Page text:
Calling the proposal to label food containing GMOs deceptive is typical of the type of language used in political campaigns. It is based on a valid issue but is over-the-top in choice of words to address the issue. The primary issue is that labeling of food in the United States is done to protect the consumer. Information is provided that addresses food safety and nutritional issues. Food produced by molecular genetic modification methods has been carefully screened and tested for safety and nutritional issues and so does not pose a threat to the public. Food companies are free to label their products as GMO-free, but to force all food to be labeled if it contains GMOs would suggest to the consumer, based on current laws and practice, that the food is not safe. Those opposed to GMO labeling consider labeling food as if it were not safe, when it is safe, deceptive.
QWhen Proposition 37 was presented in California, the “No” side of the argument ran a campaign using the tagline, “Stop the Deceptive Food Labeling Scheme”. How exactly is mandatory labeling of GMOs deceptive? Please explain.
Question submitted By: gmosrockWhen Proposition 37 was presented in California, the “No” side of the argument ran a campaign using the tagline, “Stop the Deceptive Food Labeling Scheme”. How exactly is mandatory labeling of GMOs deceptive? Please explain.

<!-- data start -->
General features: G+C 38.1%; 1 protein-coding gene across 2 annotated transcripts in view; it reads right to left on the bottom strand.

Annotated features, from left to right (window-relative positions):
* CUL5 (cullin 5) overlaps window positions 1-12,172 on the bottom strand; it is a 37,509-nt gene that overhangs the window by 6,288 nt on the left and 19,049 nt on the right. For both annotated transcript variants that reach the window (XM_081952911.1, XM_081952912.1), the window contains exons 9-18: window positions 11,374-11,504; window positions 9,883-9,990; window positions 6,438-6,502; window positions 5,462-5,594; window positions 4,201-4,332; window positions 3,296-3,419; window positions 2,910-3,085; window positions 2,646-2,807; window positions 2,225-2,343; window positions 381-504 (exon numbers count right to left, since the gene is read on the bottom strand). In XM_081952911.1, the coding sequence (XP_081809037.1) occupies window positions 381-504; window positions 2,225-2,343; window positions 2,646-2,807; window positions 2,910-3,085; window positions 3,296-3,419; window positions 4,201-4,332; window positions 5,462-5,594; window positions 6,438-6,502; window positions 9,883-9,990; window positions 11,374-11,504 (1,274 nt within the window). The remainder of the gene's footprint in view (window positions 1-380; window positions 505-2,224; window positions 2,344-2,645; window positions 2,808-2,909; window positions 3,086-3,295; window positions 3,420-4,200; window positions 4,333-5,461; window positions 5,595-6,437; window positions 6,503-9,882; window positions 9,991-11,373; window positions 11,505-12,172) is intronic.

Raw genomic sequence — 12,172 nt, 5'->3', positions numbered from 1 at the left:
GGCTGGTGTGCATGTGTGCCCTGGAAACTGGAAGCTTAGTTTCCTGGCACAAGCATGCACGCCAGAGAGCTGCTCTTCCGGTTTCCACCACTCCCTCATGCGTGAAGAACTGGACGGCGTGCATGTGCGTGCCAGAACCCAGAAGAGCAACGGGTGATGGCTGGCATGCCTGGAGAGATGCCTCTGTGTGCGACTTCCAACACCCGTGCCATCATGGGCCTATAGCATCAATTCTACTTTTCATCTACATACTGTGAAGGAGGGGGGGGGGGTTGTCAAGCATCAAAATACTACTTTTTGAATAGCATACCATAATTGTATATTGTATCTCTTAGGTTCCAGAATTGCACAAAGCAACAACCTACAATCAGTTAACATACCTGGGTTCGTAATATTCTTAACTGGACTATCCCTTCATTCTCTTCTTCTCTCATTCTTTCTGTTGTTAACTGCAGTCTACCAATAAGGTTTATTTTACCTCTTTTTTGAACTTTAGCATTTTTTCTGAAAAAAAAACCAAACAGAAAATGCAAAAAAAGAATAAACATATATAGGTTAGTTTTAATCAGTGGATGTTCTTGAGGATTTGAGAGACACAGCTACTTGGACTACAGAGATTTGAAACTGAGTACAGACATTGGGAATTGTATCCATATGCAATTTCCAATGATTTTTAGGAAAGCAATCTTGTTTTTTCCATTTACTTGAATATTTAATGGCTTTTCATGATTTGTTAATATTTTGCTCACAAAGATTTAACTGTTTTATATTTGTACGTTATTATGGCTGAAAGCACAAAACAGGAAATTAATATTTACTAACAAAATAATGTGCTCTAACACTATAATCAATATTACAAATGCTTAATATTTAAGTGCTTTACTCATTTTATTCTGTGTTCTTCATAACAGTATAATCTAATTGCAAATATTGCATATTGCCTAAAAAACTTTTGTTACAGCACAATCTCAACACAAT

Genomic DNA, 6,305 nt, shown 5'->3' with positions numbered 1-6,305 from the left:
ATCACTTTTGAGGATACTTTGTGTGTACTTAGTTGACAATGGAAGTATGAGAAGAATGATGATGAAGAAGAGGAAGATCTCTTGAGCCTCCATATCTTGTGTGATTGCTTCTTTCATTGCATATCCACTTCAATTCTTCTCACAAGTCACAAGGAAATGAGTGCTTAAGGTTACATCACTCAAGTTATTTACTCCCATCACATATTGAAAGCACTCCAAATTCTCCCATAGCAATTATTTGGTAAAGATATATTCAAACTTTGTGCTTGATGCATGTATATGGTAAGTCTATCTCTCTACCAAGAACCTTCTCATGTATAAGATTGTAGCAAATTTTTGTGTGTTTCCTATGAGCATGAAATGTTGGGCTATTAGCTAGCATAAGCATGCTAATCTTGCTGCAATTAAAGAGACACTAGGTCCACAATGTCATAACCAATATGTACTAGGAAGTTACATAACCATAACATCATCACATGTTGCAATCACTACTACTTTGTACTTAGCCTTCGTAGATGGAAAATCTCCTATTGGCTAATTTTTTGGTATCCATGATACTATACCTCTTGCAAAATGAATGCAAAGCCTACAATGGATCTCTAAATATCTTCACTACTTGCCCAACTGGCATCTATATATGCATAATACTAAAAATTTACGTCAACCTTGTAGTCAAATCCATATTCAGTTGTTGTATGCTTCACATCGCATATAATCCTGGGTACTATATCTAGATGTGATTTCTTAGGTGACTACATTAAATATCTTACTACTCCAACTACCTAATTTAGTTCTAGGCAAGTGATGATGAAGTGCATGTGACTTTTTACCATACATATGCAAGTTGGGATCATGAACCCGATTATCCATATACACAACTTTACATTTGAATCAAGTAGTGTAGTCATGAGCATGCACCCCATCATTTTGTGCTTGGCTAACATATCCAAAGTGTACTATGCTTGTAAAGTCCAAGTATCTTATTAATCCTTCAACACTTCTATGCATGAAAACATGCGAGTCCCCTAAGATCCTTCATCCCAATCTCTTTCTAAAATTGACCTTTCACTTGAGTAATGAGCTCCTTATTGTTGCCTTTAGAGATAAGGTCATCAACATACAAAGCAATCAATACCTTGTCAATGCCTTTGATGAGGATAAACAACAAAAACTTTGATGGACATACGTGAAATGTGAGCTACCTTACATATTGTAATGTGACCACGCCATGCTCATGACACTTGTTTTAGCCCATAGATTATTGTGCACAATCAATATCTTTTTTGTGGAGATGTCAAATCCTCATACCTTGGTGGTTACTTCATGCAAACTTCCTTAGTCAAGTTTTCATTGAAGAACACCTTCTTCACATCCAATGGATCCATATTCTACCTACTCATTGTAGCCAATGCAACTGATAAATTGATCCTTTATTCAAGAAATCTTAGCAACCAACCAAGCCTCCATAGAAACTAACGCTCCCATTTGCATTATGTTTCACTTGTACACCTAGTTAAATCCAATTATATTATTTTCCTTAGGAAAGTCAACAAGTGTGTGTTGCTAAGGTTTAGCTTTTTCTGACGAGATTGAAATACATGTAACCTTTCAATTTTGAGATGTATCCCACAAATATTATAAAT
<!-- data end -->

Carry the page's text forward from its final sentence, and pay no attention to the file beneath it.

Are there countries which require animal feed to be labeled GMO if the feed contains GMO ingredients e.g. corn or soybean?
Posted on June 19, 2017
Response from: Beat Späth, Director Green Biotechnology, EuropaBio • on October 2, 2017
Yes, the EU is one of the geographies where GM-derived food and animal feed must be labeled according to conditions outlined by the European Commission on this webpage. GM labels are very common on sacks of animal feed. Depending on the type of animal, GM labeled feed is often the standard – except of course when it comes to GM free or organic supply chains. Read More
Ive seen several commercials about a non GMO vitamin brand. How can vitamins be GMO and is this just pandering to people's fears?
Posted on August 18, 2017
Response from: Leah McGrath, RD, LDN, Registered Dietitian Nutritionist • on September 13, 2017
Vitamins can be made from natural or synthetic substances and can also involve the use of bacteria, some of this can be derived from genetically engineered substances. Find more information here. In order for a supplement to be "non-GMO" the manufacturer or brand that uses the vitamins would have to be able to trace multiple aspects of how the vitamins are made. If the supplement manufacturer elects to use "non-GMO" sources and label... Read More
Posted on August 15, 2017
Response from: Karri Hammerstrom, Agricultural Advocate; Grower of Food, Fiber & Kids; Consumer • on August 17, 2017
No! However, poor nutrition coupled with highly processed foods and a lack of education regarding healthy eating is bad for our kids. As a mother and farmer, I believe the best way to keep my family safe and healthy is to make sure they eat a balanced diet and make good food choices daily. Fresh, healthy ingredients and minimally processed foods that are low in sugar, salt, calories and cholesterol provide kids with the best opportunity for a healthy diet. Agricultural biotechnology... Read More